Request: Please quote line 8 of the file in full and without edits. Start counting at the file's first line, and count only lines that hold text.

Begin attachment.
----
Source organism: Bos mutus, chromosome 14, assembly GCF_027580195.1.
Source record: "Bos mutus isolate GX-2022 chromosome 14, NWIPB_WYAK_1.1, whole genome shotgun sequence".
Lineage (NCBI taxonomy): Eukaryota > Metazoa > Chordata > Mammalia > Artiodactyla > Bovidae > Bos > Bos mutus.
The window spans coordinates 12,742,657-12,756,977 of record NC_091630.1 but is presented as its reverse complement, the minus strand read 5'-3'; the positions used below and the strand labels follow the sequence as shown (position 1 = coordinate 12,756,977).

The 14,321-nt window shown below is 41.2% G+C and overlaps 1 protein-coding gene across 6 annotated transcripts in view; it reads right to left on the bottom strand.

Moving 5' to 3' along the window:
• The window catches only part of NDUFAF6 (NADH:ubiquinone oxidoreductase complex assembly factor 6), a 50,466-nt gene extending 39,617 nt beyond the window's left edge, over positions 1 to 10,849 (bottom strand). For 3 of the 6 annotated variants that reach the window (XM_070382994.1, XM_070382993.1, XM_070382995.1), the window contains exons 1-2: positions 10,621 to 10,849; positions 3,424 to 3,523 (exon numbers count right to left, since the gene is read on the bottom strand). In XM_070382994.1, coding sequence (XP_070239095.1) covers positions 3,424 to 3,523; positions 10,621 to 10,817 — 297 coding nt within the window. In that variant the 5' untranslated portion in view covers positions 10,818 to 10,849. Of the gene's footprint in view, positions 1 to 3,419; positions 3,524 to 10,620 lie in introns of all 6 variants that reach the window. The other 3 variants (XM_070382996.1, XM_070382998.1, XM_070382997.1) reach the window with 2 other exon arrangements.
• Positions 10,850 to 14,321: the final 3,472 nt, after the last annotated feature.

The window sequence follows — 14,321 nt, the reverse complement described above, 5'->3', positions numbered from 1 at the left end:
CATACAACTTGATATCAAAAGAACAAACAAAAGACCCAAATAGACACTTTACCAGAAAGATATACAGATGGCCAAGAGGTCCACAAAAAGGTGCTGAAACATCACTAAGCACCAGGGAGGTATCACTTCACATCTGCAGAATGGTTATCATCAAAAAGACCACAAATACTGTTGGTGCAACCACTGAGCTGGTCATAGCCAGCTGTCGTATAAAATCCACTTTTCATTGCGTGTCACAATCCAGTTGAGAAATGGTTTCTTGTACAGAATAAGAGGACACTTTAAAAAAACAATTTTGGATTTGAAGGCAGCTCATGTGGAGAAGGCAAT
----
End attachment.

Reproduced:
• Positions 10,850 to 14,321: the final 3,472 nt, after the last annotated feature.